Paris, Ch. Massin & Cie., éditeurs, New York, Brentano’s, (circa 1925).
Folio, loose as issued in publisher’s grey cloth-backed portfolio with ties, title and large pochoir illustration on first side. (4) pp.
20 vibrant pochoir-coloured plates with exquisite patterns based on plants and leaves for use in textile and carpet design. Complete.
One of the great Art Deco portfolios and a great source of visual ideas for artists and designers, regarded as one of Séguy’s most handsome compendiums. Along with Grasset and Verneuil, Séguy pioneered the decorative application of floral motifs, and his works are among the most sumptuous of the period.
One of the great Art Deco portfolios and a great source of visual ideas for artists and designers, regarded as one of Séguy’s most handsome compendiums. Along with Grasset and Verneuil, Émile-Allain Séguy (1877-1951) pioneered the decorative application of floral motifs, and his works are among the most sumptuous of the period. The artist studied at the School of Decorative Arts in Paris. In 1898, he exhibited his first works at the Salon des Artistes Français: leather objects and designer bindings, and in 1900 he won two silver medals for his creations. From 1902, he was the first to use lacquer to decorate furniture, a fashion that flourished in the 1920s. He created designs for wallpaper and textile, shapes for ceramics, furniture, models for industry. He worked for the Printemps department stores for ten years and was artistic director of the window displays. In all, Séguy produced eleven albums of illustrations and designs, most of them with floral patterns but he also used butterflies and insects to great effect.
“Seguy’s albums were created using a unique printing process called pochoir, which was popular in France at the turn of the 20th century. Pochoir is a process that utilizes the method of applying pigment to paper through the use of stencils. First, the artist created an image in watercolour or gouache. The design was then analysed to determine the necessary colours and number of stencils needed. The stencils could be cut from any number of materials, including copper, zinc, oiled cardboard, or celluloid. The paint was applied through the stencils by brushes or pompons. The prints were produced entirely by hand assembly line style, and each one was individually examined and approved upon completion. While simple in concept, pochoir could become quite complex in practice, with some images requiring the use of one hundred or so stencils to produce a single print. The technique was regularly used to produce plates in French fashion journals as well as being used to illustrate industrial design, textile, interiors, and architecture folios. Pochoir is thought to be a reaction to what was seen as a general debasement of machine printing technology during the time period. Jean Saudé, the individual who most influenced the pochoir technique, believed that pochoir was the only process which translated the artist’s original intent because it was entirely done by hand. Saudé considered the process to be a type of hyphen between the artist and the public. After viewing the original pochoir prints of Seguy’s work, it is easy to see exactly what Saudé was referring to. Pochoir allows for characteristics such as defined surface elevation through the use of thick paint, visible brush strokes, texture, gradation and transparent colours. When one views an original pochoir print, especially one designed by an artist of Seguy’s talent, it feels as if you are holding an original one of a kind painting in your hand. The print has a certain texture and surface quality akin to original gouache and watercolour paintings that is hard to find in other reproduction methods. Pochoir’s popularity lasted only through the 1930s. The characteristics that made pochoir prints so magnificent were also the medium’s eventual downfall. The pochoir process was expensive and quite labour intensive and was soon replaced by techniques such as lithography and serigraphy” (Miami University Libraries).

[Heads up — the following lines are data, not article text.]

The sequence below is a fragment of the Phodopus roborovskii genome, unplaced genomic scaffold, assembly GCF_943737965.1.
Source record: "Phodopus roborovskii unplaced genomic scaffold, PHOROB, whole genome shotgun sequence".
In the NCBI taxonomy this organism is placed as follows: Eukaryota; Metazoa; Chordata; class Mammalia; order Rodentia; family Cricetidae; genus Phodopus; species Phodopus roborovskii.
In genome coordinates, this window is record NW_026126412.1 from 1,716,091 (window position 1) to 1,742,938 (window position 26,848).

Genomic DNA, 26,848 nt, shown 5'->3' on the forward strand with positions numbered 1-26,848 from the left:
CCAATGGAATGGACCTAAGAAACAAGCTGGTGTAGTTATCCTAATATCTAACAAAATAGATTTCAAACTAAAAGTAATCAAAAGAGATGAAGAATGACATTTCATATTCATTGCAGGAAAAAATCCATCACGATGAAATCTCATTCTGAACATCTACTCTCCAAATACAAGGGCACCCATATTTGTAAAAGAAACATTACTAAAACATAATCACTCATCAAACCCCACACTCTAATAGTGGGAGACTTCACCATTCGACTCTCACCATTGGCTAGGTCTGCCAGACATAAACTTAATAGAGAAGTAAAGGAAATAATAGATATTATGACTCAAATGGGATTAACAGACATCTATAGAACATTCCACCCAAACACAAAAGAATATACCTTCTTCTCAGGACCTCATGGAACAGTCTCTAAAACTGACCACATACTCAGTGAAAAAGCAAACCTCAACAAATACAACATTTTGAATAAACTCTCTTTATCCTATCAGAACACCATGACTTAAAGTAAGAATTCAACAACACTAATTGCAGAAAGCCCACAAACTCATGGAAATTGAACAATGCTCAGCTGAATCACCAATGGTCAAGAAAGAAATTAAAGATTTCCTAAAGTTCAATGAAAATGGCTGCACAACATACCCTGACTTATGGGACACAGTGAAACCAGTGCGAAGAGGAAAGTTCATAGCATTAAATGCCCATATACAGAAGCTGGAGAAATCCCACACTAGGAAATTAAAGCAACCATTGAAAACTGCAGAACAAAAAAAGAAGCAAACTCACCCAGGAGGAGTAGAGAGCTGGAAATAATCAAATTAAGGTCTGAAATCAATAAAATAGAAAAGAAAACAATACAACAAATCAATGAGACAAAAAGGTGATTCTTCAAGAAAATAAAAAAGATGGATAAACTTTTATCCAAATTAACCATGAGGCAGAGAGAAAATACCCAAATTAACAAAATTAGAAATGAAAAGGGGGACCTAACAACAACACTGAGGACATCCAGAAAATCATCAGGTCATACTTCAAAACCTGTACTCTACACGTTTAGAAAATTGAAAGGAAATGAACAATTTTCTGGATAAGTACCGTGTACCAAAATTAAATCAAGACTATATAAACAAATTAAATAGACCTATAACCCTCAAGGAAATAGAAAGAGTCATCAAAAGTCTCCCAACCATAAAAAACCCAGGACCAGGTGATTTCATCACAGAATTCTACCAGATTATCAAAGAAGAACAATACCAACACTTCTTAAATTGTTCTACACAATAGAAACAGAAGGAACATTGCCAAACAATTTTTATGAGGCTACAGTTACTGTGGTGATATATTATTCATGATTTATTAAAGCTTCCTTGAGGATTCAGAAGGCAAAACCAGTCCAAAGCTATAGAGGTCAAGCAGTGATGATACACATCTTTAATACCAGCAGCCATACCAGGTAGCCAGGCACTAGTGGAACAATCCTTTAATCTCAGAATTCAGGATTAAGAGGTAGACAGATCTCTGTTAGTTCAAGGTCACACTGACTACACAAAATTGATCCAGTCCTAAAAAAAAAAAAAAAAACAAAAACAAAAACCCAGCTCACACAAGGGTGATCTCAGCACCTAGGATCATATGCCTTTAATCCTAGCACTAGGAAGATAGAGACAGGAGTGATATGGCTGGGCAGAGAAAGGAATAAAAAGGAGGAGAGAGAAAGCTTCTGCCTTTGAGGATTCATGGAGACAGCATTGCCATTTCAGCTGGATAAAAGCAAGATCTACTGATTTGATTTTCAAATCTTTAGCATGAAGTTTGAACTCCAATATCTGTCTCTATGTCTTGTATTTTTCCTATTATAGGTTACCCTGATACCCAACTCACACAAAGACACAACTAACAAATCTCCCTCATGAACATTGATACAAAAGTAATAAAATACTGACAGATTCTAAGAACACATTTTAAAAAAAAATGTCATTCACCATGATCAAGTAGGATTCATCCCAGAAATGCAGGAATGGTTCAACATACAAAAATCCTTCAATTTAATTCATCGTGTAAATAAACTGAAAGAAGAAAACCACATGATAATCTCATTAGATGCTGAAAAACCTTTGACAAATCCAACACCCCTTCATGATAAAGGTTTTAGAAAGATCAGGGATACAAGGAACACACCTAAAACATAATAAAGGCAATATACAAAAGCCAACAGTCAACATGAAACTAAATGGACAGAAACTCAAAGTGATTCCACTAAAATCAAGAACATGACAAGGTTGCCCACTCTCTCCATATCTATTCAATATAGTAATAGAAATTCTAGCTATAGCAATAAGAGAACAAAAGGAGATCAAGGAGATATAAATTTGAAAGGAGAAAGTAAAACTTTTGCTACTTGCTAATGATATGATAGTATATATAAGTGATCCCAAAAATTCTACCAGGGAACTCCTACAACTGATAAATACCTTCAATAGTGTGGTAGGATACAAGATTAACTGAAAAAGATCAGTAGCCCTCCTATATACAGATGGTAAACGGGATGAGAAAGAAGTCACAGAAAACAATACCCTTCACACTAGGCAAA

Beautiful copy and very rare in this condition.
Ref. Not Francis M. Lamond & Stéphane-Jacques Addade, Portefeuilles modernes Art déco
Price: 3.500,00 euros
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